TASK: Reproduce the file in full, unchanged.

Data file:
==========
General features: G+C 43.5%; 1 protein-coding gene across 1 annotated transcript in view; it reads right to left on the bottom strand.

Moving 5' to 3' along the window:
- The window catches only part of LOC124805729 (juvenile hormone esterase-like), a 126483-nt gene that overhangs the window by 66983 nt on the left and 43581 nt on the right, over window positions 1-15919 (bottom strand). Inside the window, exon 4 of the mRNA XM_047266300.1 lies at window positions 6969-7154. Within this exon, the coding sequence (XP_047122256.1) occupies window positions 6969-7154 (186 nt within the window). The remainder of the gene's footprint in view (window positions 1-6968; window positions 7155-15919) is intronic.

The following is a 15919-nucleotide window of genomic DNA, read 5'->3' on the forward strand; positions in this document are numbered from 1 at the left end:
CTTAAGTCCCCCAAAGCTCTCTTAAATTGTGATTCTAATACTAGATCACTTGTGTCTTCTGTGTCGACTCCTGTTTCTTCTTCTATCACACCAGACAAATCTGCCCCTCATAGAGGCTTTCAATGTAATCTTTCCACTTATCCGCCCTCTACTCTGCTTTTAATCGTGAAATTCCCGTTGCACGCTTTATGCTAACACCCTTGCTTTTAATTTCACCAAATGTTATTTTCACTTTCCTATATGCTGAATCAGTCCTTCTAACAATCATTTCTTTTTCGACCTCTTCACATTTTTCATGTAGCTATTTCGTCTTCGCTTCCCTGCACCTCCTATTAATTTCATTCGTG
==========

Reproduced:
General features: G+C 43.5%; 1 protein-coding gene across 1 annotated transcript in view; it reads right to left on the bottom strand.

Moving 5' to 3' along the window:
- The window catches only part of LOC124805729 (juvenile hormone esterase-like), a 126483-nt gene that overhangs the window by 66983 nt on the left and 43581 nt on the right, over window positions 1-15919 (bottom strand). Inside the window, exon 4 of the mRNA XM_047266300.1 lies at window positions 6969-7154. Within this exon, the coding sequence (XP_047122256.1) occupies window positions 6969-7154 (186 nt within the window). The remainder of the gene's footprint in view (window positions 1-6968; window positions 7155-15919) is intronic.

The following is a 15919-nucleotide window of genomic DNA, read 5'->3' on the forward strand; positions in this document are numbered from 1 at the left end:
CTTAAGTCCCCCAAAGCTCTCTTAAATTGTGATTCTAATACTAGATCACTTGTGTCTTCTGTGTCGACTCCTGTTTCTTCTTCTATCACACCAGACAAATCTGCCCCTCATAGAGGCTTTCAATGTAATCTTTCCACTTATCCGCCCTCTACTCTGCTTTTAATCGTGAAATTCCCGTTGCACGCTTTATGCTAACACCCTTGCTTTTAATTTCACCAAATGTTATTTTCACTTTCCTATATGCTGAATCAGTCCTTCTAACAATCATTTCTTTTTCGACCTCTTCACATTTTTCATGTAGCTATTTCGTCTTCGCTTCCCTGCACCTCCTATTAATTTCATTCGTG